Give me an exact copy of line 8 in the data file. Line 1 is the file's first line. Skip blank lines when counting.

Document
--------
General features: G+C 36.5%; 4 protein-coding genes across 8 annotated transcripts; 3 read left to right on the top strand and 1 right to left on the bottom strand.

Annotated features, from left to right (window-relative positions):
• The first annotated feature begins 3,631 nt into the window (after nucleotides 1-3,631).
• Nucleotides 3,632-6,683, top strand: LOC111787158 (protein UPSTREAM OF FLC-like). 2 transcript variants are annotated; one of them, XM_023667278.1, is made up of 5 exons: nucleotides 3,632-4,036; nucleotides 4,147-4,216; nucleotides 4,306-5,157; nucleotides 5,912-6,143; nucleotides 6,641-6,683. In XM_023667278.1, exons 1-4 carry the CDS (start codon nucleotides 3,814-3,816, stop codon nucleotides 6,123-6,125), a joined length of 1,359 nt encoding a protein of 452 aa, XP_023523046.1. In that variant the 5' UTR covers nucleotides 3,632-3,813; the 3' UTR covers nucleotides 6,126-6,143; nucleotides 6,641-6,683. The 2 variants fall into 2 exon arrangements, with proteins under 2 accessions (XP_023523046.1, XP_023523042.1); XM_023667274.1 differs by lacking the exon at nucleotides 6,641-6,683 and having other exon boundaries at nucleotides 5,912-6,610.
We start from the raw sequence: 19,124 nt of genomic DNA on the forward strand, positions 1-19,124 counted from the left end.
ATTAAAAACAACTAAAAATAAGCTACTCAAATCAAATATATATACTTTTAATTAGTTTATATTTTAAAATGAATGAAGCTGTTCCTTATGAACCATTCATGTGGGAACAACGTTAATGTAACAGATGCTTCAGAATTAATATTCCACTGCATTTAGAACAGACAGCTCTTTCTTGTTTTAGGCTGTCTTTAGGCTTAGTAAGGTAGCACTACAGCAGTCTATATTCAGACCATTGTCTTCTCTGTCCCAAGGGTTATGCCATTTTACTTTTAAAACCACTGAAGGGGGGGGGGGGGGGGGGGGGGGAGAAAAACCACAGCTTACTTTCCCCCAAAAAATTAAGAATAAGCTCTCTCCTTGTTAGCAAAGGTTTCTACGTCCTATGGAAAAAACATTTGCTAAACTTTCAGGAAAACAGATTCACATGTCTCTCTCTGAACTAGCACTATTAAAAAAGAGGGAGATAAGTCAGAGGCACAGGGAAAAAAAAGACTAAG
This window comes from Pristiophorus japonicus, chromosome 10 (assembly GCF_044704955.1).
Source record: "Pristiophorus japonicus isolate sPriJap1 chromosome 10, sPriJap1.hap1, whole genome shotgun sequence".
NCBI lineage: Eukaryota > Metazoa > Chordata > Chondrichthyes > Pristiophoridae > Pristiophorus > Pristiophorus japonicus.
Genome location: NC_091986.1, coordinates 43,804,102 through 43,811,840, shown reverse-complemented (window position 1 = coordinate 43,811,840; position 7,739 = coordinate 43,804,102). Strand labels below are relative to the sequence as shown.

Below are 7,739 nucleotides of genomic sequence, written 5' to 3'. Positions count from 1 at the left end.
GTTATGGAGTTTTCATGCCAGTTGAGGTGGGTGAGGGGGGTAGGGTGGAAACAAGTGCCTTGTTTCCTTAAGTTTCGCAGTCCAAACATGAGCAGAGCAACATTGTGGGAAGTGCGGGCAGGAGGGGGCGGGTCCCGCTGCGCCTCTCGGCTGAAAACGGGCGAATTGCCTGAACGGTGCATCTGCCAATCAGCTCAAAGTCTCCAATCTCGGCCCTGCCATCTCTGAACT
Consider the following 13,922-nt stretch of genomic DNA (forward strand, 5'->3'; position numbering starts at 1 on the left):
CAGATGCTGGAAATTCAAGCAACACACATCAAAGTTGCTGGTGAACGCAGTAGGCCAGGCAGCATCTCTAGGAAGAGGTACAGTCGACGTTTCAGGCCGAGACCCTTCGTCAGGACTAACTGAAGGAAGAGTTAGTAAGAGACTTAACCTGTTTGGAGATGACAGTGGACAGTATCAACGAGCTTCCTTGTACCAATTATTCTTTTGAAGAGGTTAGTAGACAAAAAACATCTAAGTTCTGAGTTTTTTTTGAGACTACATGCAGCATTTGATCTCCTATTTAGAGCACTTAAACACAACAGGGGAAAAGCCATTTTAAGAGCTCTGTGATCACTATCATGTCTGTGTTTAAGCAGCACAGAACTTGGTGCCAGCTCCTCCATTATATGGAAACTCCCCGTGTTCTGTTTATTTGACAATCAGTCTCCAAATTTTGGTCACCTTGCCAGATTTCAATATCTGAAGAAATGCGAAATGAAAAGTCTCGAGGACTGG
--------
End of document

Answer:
Source record: "Pristiophorus japonicus isolate sPriJap1 chromosome 10, sPriJap1.hap1, whole genome shotgun sequence".